March 24, 2006
There were just a few scattered lightning strikes today, mainly offshore, but we are entering the season now where it’s quite a bit easier to hear a rumble of thunder west of the Cascades. The reason is that the land is beginning to warm up, yet we still have chilly air overhead to give us unstable conditions (depending on the weather pattern at the time of course). Click on the image to see it full-sized.
This brings up a question a viewer emailed me today. George from Tigard asks where he can find a link to live lightning information. Here’s the deal. There is national lightning detection network (the U.S. NLDN®) that constantly detects lightning discharges to ground. Each lightning event, called a flash, is recorded at the NLDN Network Control Center at Vaisala’s Tucson Operations. Each plus sign on the map represents one recorded flash. Since one company runs all the sensors, you have to pay for the data. Because of that we can not redistribute the information (oops, hopefully the lightning police won’t be showing up at my door tomorrow!).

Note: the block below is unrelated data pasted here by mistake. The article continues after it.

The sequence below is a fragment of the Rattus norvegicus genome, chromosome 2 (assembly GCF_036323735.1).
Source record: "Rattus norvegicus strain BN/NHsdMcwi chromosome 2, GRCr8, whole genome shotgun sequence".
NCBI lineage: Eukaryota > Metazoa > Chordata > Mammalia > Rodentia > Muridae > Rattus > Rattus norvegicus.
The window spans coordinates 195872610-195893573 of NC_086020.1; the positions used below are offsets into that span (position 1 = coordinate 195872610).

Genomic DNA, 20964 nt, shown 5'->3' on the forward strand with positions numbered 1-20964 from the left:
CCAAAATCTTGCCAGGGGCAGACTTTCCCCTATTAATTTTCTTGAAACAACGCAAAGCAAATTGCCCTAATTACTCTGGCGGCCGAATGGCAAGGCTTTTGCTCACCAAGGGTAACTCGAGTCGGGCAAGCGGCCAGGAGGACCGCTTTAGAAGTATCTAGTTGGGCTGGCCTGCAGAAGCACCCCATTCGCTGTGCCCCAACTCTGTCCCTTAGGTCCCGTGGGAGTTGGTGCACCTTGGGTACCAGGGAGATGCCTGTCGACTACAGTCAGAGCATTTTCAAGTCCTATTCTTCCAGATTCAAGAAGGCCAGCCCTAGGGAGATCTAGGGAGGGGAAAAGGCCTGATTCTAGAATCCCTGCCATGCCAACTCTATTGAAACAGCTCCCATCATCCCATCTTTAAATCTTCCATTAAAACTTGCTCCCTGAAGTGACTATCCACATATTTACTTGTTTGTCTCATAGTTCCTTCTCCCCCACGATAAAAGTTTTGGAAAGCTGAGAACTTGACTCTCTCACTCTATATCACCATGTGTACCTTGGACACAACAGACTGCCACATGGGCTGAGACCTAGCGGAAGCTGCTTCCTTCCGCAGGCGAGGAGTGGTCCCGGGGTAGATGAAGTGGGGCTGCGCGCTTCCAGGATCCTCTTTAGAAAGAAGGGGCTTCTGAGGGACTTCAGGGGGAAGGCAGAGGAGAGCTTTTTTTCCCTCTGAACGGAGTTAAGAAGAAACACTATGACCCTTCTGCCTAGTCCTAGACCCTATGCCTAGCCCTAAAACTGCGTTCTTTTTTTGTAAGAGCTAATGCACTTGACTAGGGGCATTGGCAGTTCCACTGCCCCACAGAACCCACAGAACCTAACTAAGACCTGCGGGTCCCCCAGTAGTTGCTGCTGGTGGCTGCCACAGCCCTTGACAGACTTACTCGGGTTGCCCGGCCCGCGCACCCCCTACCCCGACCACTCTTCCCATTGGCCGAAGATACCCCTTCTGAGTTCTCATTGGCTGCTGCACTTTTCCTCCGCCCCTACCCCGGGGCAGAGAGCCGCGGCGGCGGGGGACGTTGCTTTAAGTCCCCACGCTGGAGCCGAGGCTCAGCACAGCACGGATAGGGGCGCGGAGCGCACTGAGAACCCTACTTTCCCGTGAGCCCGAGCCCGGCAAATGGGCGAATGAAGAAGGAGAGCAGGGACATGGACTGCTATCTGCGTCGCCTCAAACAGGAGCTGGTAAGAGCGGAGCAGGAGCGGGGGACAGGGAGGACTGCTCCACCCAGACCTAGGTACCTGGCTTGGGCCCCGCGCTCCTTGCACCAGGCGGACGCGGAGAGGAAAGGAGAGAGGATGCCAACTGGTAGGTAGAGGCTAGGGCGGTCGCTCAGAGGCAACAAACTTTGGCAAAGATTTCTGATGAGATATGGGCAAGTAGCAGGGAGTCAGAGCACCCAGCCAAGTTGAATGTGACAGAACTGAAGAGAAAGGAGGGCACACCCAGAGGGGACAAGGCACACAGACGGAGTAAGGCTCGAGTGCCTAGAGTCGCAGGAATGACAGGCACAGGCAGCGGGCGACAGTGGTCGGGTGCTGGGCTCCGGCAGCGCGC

So there isn’t any "live" lightning strike information on the internet. You have to pay for it, and it isn’t cheap. Go here if you are interested: https://thunderstorm.vaisala.com/
In the future lightning could be detectable from space (NOAA is working on it now). If so, that means cloud-cloud strikes would be detected too. Most likely that would be free information if the government is the one collecting the data at that point.
Enjoy the weekend, it’ll be a bit chilly, but some dryness hopefully early Saturday and late Sunday…Mark